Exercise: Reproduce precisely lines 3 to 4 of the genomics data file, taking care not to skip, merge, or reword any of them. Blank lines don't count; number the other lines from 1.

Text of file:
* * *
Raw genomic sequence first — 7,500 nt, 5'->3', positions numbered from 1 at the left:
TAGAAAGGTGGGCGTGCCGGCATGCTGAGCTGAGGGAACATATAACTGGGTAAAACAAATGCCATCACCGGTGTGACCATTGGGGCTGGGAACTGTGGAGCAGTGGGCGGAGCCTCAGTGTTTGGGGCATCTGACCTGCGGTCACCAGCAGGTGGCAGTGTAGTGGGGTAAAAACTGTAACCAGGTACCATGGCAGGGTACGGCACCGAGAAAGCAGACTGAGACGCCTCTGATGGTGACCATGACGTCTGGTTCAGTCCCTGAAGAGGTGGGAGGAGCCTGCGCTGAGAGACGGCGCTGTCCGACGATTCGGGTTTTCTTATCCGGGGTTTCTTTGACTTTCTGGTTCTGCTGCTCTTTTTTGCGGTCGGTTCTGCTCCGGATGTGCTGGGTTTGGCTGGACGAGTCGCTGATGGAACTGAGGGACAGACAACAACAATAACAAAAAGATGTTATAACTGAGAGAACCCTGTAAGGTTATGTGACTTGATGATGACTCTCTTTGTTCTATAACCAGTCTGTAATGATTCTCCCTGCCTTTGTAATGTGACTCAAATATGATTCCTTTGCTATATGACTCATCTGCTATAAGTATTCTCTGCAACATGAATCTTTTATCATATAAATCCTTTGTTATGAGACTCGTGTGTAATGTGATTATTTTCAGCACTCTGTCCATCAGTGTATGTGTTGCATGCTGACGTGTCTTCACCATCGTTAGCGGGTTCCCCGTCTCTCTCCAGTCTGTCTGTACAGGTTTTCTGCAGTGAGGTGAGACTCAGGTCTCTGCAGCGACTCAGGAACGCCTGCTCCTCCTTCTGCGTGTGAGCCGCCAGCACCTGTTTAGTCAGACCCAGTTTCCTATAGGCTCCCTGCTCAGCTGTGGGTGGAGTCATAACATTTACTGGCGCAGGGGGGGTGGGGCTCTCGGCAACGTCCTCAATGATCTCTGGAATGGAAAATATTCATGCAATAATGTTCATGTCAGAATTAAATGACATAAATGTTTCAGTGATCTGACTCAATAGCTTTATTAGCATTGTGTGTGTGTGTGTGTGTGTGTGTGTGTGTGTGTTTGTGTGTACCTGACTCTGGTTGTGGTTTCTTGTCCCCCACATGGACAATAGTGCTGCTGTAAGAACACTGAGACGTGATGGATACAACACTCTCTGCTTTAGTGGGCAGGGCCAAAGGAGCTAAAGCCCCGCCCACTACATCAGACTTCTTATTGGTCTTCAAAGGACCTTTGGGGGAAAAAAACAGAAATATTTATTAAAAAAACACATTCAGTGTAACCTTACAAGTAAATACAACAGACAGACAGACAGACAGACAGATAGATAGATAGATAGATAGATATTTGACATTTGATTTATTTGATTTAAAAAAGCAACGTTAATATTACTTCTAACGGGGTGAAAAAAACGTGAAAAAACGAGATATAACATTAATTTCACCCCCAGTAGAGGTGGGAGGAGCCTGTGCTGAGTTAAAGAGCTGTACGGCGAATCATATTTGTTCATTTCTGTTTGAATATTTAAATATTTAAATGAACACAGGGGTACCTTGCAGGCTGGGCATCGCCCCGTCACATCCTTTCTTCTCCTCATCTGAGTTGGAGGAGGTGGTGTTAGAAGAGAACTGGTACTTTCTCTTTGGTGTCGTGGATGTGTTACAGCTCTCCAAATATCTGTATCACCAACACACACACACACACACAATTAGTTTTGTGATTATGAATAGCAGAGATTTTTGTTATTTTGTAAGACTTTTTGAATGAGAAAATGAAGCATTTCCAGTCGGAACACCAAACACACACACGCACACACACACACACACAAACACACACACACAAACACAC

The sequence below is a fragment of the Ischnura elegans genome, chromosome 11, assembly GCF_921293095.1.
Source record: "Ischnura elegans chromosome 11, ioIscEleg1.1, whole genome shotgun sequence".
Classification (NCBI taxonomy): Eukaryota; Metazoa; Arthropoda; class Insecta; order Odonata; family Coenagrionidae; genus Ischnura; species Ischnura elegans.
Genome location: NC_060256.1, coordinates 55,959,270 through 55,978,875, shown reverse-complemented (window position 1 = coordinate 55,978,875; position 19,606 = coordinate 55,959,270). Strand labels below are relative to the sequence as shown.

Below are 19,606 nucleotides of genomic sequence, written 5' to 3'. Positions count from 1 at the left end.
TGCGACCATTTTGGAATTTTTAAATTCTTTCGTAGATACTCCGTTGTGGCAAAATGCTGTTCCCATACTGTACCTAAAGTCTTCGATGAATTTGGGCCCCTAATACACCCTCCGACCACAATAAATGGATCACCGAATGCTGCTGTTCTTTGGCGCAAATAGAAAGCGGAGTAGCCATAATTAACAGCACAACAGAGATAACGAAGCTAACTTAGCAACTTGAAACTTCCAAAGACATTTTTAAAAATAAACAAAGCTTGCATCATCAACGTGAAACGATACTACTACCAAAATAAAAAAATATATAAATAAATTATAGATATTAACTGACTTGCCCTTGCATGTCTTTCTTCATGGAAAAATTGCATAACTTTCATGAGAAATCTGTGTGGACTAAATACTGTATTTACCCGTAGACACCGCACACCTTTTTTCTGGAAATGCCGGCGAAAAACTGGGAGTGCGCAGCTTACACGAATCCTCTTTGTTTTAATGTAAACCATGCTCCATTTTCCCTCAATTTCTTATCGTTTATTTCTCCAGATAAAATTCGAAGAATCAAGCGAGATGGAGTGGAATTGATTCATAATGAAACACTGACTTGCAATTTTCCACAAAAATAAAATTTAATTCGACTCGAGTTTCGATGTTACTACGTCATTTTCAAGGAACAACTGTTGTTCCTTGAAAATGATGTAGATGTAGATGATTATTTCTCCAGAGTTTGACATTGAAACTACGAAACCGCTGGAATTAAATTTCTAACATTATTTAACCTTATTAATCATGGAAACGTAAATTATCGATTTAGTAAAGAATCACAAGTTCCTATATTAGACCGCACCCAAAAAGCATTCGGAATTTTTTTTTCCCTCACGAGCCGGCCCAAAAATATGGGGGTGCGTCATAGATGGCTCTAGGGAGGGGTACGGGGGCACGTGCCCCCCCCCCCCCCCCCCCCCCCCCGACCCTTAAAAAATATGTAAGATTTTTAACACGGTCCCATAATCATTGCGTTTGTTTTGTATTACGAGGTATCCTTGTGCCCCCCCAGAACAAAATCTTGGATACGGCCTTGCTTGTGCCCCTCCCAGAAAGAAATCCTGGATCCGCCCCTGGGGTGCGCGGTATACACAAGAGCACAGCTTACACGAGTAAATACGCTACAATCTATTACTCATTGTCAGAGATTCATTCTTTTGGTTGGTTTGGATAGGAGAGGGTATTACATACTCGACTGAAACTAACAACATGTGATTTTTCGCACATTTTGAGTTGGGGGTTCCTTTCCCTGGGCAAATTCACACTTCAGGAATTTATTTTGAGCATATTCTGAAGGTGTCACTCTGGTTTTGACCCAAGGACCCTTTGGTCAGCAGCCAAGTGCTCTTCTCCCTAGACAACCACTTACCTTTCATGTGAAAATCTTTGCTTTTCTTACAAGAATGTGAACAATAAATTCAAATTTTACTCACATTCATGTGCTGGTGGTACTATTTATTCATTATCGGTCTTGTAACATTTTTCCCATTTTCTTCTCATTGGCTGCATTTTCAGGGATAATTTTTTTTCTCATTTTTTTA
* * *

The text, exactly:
The sequence below is a fragment of the Ischnura elegans genome, chromosome 11, assembly GCF_921293095.1.
Source record: "Ischnura elegans chromosome 11, ioIscEleg1.1, whole genome shotgun sequence".